What Your Restaurant Can Learn from Japan’s Solo Dining Trend

The demand for solo dining is increasing. According to Forbes, over the last five years, solo diners’ share of U.S. restaurant visits rose to 35 percent. This growing market has started discussions on how restaurants can better accommodate solo diners.  

Interestingly, many such discussions emphasize that servers should refrain from showing “pity” to diners who come to restaurants alone. The condescension is sadly unsurprising, considering America’s culture of extroversion. But if restaurants really want to make solo diners feel welcome, they need to realize some people like to dine alone — they don’t want to socialize when eating. Moreover, so far, the discussions about American solo diners are still centered on how to make them more comfortable in a setting largely dedicated to larger party sizes, rather than how restaurants might actively create a more comfortable solo-dining space. 

In this respect, American restaurants can learn from Japan, where solo dining is taken to a whole new level. Not only do restaurants respect solo diners, there are restaurants dedicated specifically to them. At the famous Ichiran Ramen, for instance, bench seats for solo diners are isolated from each other by dividers on both sides, and each seat has a bamboo screen in front of it. Servers lift the screen just enough to expose their hands when delivering orders. A more extreme example is the restaurant chain Gusto which built rows of private “capsules” for solo diners, each with its own power outlet and staff call button.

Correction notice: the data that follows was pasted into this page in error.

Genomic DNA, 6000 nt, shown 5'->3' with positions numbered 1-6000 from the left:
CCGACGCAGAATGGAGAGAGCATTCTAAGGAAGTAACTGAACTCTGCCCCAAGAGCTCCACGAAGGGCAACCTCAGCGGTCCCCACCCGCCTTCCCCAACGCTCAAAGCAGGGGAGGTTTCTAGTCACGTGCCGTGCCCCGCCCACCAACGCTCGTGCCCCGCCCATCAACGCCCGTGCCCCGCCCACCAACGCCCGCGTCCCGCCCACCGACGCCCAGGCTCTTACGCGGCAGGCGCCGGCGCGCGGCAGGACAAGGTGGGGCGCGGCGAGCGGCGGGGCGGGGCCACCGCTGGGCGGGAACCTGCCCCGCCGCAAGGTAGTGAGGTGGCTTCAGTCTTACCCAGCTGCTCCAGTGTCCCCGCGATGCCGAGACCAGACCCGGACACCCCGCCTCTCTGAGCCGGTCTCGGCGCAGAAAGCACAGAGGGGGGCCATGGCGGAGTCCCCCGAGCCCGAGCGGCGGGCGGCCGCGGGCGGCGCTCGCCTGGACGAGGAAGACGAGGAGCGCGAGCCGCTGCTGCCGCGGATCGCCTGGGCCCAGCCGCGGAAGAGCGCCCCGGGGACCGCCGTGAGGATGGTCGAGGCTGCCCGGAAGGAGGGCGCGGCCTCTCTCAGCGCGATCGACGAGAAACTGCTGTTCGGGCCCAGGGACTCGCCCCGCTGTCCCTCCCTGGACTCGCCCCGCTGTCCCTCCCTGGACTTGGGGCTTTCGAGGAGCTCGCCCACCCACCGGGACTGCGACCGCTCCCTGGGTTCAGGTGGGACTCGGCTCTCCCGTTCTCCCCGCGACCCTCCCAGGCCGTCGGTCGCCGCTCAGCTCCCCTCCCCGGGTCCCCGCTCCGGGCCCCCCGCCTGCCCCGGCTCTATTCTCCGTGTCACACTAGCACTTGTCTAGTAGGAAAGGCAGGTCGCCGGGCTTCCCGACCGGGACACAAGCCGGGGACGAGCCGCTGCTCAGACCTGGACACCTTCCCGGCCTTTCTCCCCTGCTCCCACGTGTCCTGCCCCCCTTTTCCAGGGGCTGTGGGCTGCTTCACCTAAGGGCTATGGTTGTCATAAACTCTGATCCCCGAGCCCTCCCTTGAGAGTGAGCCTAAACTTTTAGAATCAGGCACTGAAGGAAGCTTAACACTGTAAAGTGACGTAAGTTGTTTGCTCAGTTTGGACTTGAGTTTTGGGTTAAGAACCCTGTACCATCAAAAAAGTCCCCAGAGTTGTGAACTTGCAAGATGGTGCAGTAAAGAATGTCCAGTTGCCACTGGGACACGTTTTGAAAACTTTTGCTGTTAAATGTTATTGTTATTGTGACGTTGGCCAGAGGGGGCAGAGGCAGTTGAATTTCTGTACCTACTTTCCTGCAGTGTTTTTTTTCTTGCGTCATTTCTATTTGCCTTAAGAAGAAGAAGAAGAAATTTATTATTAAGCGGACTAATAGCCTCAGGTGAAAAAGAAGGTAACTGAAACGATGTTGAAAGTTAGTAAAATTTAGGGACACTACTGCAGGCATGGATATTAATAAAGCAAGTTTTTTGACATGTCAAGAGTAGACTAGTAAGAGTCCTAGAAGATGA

The take-away from these restaurants is to create private, more isolated spaces for solo diners, most of whom seek a quiet, peaceful dining experience. Of course, this is not asking restaurants to cram their space with cubicles; by converting a portion of their space into a haven for solo diners, restaurants demonstrate their commitment to customers who choose to dine alone. 

Importantly, though, Japan’s solo-dining experience isn’t just about creating a private space, but also the reduction of human interaction. In that regard, there are still areas of improvement for Japan’s solo-dining restaurants, since many still rely on server/customer interaction to take and deliver orders. Yet with the advancement of technology, in particular self-ordering kiosks, even the ordering process can become completely “solo,” and one day human interaction might disappear entirely from solo-dining restaurants when robots handle the delivery of food. 

At this point, some may ask why solo diners go to restaurants in the first place if they don’t want human interaction. Why don’t these people just stay at home and order delivery?  

This question mistakes eating as the only component of restaurant experience. In reality, eating out is also about the environment, from interior design to background music. Besides, sometimes solo diners dine out because they want a change of environment. 

In the end, restaurants need to respect solo diners’ living and eating habits. They should try to understand these customers in order to truly make them feel welcomed and valued. 

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